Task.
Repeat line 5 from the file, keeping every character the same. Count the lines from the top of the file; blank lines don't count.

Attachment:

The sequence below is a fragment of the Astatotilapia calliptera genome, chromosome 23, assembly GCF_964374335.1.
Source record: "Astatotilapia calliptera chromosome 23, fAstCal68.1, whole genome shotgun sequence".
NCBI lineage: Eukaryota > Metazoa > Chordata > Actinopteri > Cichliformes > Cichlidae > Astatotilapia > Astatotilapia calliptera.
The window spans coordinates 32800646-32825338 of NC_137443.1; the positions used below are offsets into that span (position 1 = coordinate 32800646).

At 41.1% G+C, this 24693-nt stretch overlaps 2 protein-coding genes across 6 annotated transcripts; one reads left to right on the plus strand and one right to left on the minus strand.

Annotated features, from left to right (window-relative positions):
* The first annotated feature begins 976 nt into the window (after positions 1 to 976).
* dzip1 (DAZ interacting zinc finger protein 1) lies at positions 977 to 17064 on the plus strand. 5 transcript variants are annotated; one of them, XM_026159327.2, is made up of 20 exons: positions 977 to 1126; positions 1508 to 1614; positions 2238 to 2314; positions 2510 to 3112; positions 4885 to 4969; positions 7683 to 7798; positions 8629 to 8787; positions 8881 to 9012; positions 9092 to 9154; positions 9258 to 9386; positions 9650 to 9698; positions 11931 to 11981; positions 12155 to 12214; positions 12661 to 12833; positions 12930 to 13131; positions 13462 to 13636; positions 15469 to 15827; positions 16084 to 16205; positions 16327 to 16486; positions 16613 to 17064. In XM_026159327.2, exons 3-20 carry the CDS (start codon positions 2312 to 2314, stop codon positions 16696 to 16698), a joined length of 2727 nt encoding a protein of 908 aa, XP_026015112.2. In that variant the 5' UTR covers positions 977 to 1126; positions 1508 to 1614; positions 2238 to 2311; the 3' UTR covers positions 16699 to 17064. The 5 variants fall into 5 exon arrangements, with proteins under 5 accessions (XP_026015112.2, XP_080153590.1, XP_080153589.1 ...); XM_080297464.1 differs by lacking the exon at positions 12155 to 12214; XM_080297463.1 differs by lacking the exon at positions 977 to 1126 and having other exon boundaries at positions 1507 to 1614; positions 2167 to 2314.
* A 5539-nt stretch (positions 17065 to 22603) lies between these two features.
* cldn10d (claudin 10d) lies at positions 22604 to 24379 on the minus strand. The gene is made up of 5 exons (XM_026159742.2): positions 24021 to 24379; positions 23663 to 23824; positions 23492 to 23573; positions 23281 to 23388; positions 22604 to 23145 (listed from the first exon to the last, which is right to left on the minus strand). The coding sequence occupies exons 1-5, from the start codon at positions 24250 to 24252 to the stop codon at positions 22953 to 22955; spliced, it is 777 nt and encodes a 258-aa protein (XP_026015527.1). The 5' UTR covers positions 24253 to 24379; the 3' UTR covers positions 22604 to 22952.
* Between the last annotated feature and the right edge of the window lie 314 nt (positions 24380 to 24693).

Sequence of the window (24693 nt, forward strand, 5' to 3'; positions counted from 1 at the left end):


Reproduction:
At 41.1% G+C, this 24693-nt stretch overlaps 2 protein-coding genes across 6 annotated transcripts; one reads left to right on the plus strand and one right to left on the minus strand.